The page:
Many state and local government DOTs are moving beyond traditional ITS devices like sensors, digital signage, and video cameras. They are now focusing on new technologies like AI-enabled traffic control, connected vehicles (CV) and autonomous vehicles (AV), automated weigh stations, and contactless payment systems. As state highway systems continue to experience periods of major congestion and traffic-related fatalities continue to rise, DOTs are prioritizing connected vehicle technologies.

A 2019 U.S. Department of Transportation survey revealed that over half of the surveyed transportation agencies are actively engaged with connected vehicles. Among agency types, freeway agencies lead in CV efforts, with 65 percent deploying or planning to deploy, compared to around 50 percent of arterial and transit agencies.


CV and Vehicle-to-Everything (V2X) technologies allow for real-time communication of information between vehicles, infrastructure, and vulnerable road users to prevent traffic crashes, relieve congestion, and reduce environmental impact. They also have the potential to make state and local transportation systems safer, greener, and smarter.

The same U.S. DOT survey also emphasized the importance of network connectivity to the deployment of CV and other more sophisticated ITS applications. Sixty-one percent of agencies that are deploying or planning to deploy CV technologies reported that in preparation they are building or upgrading communications networks.


This emphasis on the network is well placed. Network outages and congestion are on the increase throughout state and local government agencies and can be very costly. According to a recent Infoblox survey of federal, state, and local governments, networking outages cost at least $1 million in operational disruptions, reputational damage, lost data, and financial losses.

Network outages not only cost money, but they also negatively impact the agency’s relationship with citizens. For DOT networks supporting advanced ITS applications like connected vehicle and autonomous vehicle technologies, network outages can be deadly.

What is causing network outages?

Natural and man-made disasters are two major causes of network outages and are increasing in both frequency and severity which can have devasting impacts on intelligent transportation systems. In a recent testimony, U.S. Department of Transportation Deputy Secretary, Polly Trottenberg, stated that just in 2020, the U.S. suffered 22 high-impact weather disasters that each cost at least $1 billion in damages.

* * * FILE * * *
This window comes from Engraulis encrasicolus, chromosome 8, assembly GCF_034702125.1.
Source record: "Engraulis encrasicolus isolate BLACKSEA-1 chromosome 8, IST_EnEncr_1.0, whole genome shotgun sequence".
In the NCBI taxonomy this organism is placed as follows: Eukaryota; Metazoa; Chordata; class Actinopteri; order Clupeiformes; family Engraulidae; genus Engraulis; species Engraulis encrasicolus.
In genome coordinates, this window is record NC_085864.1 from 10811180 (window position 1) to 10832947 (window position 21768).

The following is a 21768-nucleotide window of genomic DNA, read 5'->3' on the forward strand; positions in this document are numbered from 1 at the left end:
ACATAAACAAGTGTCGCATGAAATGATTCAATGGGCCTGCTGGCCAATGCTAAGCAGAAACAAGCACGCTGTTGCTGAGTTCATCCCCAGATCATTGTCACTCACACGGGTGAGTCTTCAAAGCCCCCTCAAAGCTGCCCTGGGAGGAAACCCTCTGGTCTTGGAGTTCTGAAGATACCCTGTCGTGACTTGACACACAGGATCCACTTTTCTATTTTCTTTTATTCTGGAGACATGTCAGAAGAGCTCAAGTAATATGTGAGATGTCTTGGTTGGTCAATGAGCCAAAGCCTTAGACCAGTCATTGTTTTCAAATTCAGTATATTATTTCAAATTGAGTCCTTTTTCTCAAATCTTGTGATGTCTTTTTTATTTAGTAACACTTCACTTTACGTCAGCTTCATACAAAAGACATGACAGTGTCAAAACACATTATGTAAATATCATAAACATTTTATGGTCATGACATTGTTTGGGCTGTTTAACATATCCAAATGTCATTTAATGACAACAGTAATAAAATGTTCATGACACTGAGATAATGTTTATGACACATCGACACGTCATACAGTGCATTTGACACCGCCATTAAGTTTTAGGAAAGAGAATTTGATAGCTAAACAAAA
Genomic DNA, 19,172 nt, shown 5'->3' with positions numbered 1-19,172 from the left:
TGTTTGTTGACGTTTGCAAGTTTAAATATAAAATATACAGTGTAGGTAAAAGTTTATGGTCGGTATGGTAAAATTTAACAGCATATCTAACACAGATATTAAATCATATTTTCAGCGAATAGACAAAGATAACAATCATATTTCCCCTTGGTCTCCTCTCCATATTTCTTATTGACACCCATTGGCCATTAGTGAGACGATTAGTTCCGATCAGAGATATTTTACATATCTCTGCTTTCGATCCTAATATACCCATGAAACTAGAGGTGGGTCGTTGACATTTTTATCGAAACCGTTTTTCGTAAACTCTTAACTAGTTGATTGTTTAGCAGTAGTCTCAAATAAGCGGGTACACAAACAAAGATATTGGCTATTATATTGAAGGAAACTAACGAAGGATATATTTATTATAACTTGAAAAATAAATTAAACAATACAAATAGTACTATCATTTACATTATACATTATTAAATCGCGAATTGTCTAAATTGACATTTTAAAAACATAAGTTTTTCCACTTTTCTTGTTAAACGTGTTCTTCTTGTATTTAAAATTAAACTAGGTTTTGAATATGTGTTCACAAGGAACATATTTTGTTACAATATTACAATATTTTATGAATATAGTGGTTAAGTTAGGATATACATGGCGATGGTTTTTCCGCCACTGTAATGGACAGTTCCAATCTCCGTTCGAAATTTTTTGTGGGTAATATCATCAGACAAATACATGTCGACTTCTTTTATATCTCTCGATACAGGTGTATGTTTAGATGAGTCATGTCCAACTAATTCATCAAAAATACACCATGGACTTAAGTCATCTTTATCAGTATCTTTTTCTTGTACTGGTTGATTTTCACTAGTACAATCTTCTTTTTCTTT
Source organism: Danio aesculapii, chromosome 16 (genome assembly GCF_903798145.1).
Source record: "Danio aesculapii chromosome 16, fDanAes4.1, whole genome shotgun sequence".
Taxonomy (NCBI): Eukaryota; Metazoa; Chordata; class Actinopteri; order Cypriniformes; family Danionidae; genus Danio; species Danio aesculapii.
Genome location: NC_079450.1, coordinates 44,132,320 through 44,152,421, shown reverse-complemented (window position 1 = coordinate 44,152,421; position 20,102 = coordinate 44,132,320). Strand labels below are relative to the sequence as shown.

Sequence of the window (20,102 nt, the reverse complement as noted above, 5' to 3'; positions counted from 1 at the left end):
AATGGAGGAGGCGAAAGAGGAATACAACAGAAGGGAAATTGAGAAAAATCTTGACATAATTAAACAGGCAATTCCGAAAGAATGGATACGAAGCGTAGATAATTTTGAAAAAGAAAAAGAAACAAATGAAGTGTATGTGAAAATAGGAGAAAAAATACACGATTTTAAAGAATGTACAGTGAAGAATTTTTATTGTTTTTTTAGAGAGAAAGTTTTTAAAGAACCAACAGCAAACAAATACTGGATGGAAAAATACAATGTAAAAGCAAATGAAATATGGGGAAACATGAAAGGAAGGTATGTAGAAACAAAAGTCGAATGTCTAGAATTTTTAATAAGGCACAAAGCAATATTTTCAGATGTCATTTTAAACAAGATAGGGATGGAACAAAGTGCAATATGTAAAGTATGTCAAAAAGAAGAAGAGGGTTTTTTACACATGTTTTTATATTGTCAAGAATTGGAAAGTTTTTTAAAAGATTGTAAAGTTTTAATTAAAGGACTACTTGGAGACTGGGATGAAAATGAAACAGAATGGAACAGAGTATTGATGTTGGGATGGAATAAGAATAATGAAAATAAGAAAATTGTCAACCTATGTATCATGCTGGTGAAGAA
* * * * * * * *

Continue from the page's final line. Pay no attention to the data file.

In addition to disasters, intelligent transportation systems are increasingly targeted by cyber thieves.  The number and diversity of interconnected devices, multiple sub-systems, and ongoing real-time data exchange make intelligent transportation systems especially vulnerable to cyberattacks. The above-mentioned Infoblox survey also reported that networking and cybersecurity are increasingly inter-connected, with forty percent of respondents stating that preventing network outages was their top cybersecurity challenge. The increase in network outages and negative impact on advanced ITS applications point to the importance of resiliency in networks.

Five key components of resilient networks

What makes an ITS network more resilient? Resiliency in ITS networks means maintaining an acceptable level of connectivity between devices, vehicle to anything (V2X) infrastructure, operations centers, and data centers in the face of faults and challenges to normal operations. The goal of any network resiliency is to eliminate downtime and ensure the availability of critical applications to employees, motorists, and partners. DOT network professionals are focused on ensuring that their constituents have a reliable, highly available, secure, and scalable network. Five key components of resilient networks include:

  1. Determining which applications and workloads require the highest degree of availability
  2. Adding diverse and redundant network paths that strike a balance between ensuring sufficient capacity on the redundant paths without wasting money by over-subscribing
  3. Selecting intelligent network hardware and software capable of detecting network disruption and re-routing traffic along alternate network pathways
  4. Deploying back-up network equipment and power sources in critical locations;
  5. Testing the system regularly to ensure that it provides the required level of resiliency

Ciena's resilient network solutions

Ciena’s converged packet optical platforms and software help the world’s largest service providers, enterprise and government customers deploy and manage highly available and reliable communications networks. Our 6500 family of platforms includes a multi-layer intelligent control plane for self-healing capabilities and supports dynamic re-routing of wavelengths as needed. Ciena’s intelligent control plane is deployed in large networks with field-measured six-9s (99.9999%) reliability. Our multi-layer intelligent control plane enables DOTs to deploy highly resilient networks that can survive multiple failures automatically.

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ITS applications are constantly evolving to reduce traffic congestion, decrease traffic accidents and improve the motorist experience. Fortunately, network technologies also continue to evolve to ensure the resiliency and adaptability required to enable the ITS applications of today and of the future.

Click here to learn more about how Ciena is helping its government customers deploy highly resilient networks.